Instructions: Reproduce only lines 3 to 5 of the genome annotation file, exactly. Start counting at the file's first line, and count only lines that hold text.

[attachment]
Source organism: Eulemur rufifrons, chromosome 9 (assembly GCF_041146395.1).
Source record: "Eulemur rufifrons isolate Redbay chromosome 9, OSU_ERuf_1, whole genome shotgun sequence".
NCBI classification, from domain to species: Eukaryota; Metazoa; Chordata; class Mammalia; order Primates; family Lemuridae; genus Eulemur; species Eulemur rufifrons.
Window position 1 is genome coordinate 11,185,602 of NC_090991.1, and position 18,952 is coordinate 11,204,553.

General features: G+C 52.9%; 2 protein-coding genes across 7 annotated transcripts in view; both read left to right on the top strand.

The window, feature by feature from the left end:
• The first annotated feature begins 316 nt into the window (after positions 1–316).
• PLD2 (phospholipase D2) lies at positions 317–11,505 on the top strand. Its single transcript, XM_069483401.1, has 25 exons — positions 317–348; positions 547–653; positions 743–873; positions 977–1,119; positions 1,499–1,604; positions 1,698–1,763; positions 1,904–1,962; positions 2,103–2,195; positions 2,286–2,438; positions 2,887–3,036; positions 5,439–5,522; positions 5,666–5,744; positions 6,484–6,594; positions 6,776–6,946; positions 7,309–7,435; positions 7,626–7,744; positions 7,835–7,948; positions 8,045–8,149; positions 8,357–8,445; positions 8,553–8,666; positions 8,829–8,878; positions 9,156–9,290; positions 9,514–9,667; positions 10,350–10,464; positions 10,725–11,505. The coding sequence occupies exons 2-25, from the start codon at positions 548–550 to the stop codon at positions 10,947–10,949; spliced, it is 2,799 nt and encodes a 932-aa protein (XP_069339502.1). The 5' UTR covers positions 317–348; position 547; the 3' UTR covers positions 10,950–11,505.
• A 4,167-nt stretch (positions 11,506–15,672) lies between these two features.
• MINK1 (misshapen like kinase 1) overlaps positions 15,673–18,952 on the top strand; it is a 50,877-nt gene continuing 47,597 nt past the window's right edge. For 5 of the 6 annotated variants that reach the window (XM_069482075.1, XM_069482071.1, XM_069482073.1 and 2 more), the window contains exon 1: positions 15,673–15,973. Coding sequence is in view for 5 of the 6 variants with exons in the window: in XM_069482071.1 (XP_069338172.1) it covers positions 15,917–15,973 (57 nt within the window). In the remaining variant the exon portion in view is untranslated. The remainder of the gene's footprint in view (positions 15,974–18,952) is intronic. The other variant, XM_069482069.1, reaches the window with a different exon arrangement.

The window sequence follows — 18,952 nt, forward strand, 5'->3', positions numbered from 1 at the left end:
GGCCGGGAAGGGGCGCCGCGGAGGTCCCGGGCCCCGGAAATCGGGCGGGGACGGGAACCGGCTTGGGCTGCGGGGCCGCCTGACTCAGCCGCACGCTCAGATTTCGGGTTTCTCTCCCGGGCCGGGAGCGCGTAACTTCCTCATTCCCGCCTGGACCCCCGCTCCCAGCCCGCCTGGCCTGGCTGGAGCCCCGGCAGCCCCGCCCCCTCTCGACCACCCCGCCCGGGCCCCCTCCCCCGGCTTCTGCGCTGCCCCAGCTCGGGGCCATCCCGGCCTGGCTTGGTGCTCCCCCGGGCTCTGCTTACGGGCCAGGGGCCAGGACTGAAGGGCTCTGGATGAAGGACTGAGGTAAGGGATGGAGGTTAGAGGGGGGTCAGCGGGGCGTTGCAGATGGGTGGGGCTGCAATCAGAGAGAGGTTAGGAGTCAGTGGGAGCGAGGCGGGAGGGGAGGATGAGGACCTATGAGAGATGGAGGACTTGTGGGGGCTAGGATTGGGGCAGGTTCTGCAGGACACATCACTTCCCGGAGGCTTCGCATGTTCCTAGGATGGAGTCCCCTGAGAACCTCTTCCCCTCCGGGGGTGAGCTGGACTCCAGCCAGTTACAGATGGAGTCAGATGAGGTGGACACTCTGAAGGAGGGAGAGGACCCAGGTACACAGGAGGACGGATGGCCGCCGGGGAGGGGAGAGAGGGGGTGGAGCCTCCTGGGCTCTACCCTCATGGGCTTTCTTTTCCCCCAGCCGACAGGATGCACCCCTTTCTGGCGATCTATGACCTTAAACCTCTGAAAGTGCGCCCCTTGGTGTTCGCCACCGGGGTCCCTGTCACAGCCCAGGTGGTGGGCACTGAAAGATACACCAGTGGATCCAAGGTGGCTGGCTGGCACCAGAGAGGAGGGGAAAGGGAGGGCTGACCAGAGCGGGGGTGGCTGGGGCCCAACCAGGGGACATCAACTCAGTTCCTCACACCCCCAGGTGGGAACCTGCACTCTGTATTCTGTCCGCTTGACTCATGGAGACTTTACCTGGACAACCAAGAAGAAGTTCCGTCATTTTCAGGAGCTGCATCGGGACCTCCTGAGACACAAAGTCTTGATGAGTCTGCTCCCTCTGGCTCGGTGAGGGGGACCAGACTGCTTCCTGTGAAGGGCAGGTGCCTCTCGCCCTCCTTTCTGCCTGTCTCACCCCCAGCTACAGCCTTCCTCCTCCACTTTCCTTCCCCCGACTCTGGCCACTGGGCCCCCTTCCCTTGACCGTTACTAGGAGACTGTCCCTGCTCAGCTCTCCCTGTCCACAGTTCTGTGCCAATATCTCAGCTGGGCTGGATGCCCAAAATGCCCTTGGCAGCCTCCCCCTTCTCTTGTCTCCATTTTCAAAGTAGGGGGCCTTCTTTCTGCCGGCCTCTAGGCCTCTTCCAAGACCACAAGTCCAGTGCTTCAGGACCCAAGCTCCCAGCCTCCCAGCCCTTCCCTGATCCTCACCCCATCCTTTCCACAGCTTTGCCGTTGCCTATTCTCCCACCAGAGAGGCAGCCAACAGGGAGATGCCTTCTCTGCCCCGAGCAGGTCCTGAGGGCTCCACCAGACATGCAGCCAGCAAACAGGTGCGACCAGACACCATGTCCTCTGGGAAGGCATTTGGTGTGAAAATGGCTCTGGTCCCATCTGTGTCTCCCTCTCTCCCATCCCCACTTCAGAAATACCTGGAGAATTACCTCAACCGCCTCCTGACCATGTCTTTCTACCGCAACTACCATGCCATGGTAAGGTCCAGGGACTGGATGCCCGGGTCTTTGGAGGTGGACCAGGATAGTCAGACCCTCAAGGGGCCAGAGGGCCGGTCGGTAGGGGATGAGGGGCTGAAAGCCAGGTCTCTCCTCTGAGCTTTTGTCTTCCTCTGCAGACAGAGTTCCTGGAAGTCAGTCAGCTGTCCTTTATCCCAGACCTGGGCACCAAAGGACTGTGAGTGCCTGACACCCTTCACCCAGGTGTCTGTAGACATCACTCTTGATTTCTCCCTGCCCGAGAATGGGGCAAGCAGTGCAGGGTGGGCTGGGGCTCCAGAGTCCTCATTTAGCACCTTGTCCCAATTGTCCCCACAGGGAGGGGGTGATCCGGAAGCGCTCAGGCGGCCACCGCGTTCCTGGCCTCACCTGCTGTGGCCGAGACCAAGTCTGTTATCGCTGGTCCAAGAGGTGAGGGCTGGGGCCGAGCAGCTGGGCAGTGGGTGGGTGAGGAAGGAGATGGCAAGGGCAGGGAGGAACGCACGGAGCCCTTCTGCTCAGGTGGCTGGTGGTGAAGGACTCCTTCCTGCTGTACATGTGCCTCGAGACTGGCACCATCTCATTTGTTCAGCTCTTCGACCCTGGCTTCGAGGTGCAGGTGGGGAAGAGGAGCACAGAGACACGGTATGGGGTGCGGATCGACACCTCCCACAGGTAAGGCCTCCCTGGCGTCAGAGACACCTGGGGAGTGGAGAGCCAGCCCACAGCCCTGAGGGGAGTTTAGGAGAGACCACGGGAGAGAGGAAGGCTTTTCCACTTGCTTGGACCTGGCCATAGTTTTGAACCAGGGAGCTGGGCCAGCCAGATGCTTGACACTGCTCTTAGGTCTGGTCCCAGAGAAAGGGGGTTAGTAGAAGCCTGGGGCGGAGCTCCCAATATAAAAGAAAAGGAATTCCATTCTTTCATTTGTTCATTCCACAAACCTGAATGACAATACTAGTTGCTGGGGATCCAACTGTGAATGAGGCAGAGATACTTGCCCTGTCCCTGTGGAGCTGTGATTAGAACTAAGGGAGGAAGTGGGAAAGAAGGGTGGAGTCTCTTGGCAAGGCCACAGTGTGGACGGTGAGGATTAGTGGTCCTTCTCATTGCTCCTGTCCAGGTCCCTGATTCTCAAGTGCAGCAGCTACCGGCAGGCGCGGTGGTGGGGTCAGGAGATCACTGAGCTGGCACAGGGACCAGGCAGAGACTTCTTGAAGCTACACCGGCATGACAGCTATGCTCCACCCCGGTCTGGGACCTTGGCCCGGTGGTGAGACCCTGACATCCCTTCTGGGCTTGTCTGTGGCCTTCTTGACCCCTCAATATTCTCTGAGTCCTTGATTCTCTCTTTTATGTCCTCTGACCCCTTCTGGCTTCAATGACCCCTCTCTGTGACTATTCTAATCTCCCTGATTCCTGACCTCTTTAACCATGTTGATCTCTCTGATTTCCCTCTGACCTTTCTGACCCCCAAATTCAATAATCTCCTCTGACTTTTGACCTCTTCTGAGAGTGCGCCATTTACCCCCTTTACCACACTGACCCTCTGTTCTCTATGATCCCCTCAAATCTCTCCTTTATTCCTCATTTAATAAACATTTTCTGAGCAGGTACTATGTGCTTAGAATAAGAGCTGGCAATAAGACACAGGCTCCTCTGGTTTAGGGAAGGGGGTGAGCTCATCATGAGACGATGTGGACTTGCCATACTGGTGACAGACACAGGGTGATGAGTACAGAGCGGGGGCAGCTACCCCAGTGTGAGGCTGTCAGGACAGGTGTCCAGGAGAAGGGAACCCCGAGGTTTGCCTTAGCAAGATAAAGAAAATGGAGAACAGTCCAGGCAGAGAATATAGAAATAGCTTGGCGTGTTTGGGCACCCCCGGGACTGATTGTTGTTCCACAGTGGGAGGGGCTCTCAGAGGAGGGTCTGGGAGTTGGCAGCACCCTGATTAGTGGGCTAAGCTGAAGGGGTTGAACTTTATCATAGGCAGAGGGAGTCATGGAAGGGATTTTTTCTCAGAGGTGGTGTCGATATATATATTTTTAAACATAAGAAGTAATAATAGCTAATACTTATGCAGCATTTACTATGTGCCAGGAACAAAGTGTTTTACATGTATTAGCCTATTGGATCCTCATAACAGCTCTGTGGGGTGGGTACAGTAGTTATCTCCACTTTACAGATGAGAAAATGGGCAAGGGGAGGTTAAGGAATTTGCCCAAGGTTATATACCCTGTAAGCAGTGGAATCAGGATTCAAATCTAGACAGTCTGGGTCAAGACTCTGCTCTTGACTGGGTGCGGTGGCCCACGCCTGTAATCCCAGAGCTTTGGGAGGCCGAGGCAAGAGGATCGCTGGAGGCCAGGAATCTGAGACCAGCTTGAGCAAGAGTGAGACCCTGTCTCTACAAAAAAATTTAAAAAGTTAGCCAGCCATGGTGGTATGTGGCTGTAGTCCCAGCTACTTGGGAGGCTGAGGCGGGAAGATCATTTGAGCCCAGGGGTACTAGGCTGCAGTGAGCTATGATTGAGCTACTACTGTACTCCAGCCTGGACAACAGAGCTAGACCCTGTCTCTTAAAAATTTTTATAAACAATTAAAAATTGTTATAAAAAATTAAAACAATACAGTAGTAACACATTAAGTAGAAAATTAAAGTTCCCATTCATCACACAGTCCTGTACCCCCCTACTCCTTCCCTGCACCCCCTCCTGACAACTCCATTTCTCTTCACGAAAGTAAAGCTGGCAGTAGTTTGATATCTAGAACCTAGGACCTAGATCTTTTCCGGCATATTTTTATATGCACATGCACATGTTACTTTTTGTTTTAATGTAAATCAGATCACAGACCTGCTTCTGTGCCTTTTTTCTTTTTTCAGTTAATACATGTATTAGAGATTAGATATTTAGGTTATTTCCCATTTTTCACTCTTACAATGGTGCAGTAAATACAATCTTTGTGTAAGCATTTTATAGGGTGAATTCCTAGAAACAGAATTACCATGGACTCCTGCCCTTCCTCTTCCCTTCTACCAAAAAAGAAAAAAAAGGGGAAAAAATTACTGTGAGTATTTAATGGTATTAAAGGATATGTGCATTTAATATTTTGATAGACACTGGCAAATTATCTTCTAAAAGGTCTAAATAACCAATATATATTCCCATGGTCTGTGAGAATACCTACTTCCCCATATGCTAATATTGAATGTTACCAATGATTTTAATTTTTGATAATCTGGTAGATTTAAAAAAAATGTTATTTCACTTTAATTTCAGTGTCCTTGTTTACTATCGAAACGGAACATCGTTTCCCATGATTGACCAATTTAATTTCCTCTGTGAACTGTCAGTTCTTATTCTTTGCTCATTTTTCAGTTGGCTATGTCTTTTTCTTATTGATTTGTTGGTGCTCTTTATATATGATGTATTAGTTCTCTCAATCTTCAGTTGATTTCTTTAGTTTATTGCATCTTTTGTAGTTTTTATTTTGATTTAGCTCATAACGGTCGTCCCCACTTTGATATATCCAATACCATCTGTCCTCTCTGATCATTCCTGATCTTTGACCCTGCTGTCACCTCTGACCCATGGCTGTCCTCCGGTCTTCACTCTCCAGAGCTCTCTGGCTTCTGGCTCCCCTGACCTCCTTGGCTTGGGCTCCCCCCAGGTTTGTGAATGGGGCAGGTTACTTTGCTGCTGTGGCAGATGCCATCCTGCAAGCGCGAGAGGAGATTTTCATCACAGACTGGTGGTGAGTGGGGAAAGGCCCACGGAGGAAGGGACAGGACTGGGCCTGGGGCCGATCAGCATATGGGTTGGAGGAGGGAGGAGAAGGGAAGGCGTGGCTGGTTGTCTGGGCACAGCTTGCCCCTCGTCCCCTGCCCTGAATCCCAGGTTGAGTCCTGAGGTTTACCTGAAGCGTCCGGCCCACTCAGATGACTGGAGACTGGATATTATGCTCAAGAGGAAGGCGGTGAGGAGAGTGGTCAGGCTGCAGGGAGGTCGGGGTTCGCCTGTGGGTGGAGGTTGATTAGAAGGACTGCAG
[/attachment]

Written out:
NCBI classification, from domain to species: Eukaryota; Metazoa; Chordata; class Mammalia; order Primates; family Lemuridae; genus Eulemur; species Eulemur rufifrons.
Window position 1 is genome coordinate 11,185,602 of NC_090991.1, and position 18,952 is coordinate 11,204,553.

General features: G+C 52.9%; 2 protein-coding genes across 7 annotated transcripts in view; both read left to right on the top strand.